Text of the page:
Teaching bots to be good at video games isn’t something new. My personal favorite story was the one that ended up stacking Tetris blocks as fast as possible, then pausing the game just before it lost the level and leaving it there. Those actions were the result of a pretty standard method of teaching: positive and negative reinforcement. But an AI developed and tested at California’s Stanford University was given Montezuma’s Revenge to try out. But rather than leave it to figure the game out on its own, the team gave it basic goals like getting a key or climbing a ladder. These were accompanied by demo shots for the AI to look at and associate specific actions with the commands. Long story short, it worked like a charm.
Here’s where it gets interesting. The AI not only remembered what it was supposed to do when the training wheels came off (the demo images were removed), but it even came up with better strategies than the people who were advising it, and followed through on them rather than obey the inferior instructions it was given. The rebellious gamerbot ended up with a total score of 3500 points, surpassing the high score of 2500 on OpenAI Gym. The “gym” is a toolkit platform built for testing artificial intelligence. That score has been surpassed only by a Google DeepMind, which managed to rack up 6600 points. Google had trained their bot for twice as long and rewarded it for exploring other parts of the game besides the main objective. Google certainly has a knack for smart robots.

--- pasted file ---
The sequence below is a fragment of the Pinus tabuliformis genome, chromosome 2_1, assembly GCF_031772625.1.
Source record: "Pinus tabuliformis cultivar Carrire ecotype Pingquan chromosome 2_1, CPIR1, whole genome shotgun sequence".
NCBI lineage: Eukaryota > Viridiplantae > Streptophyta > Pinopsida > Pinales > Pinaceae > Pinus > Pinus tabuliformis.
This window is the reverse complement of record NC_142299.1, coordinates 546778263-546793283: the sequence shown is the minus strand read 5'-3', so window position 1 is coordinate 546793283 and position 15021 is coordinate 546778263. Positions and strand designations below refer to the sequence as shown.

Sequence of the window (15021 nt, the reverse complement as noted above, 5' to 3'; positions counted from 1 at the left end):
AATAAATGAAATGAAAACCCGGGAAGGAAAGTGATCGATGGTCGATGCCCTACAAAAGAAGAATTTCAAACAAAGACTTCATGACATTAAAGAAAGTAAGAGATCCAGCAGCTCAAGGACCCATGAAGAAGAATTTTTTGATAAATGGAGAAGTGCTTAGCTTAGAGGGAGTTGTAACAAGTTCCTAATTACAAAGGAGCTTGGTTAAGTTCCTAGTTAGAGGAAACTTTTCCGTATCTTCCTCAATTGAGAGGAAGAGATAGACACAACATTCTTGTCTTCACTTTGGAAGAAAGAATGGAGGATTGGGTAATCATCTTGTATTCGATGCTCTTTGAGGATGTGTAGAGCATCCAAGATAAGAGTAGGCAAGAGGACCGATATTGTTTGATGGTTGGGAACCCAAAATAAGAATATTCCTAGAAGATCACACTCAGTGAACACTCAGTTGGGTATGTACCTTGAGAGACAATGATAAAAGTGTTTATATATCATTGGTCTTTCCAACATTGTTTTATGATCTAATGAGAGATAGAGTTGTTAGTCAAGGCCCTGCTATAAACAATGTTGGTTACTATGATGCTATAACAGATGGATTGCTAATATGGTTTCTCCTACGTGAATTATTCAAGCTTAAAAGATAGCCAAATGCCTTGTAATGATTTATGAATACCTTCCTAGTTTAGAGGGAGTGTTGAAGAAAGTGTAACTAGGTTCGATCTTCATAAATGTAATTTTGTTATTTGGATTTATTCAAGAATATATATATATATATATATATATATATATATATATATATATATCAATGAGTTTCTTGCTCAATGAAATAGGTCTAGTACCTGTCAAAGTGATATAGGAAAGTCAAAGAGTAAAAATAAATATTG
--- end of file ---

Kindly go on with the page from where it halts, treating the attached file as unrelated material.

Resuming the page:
Well… sort of.
Successfully teaching an AI to execute commands delivered in normal English has amazing implications, as it proves they’re capable of actually comprehending what people say. However, this bot was responding only a very fixed and specialized set of commands – far from memorizing the dictionary and all the nuances associated with everyday linguistics.
Gotta wonder if the researchers ever deliberately gave it bad instructions to see if it would then faithfully screw itself over. I know I would have.
Matt Eschbach is a PC, Mac and Android indie game developer and fiction writer. His works have won multiple monetary awards from various contests. Graduating college in 2012 with a major in Game Design, Matt spends his time making stuff up and then building it. His favorite hobby… is sleeping.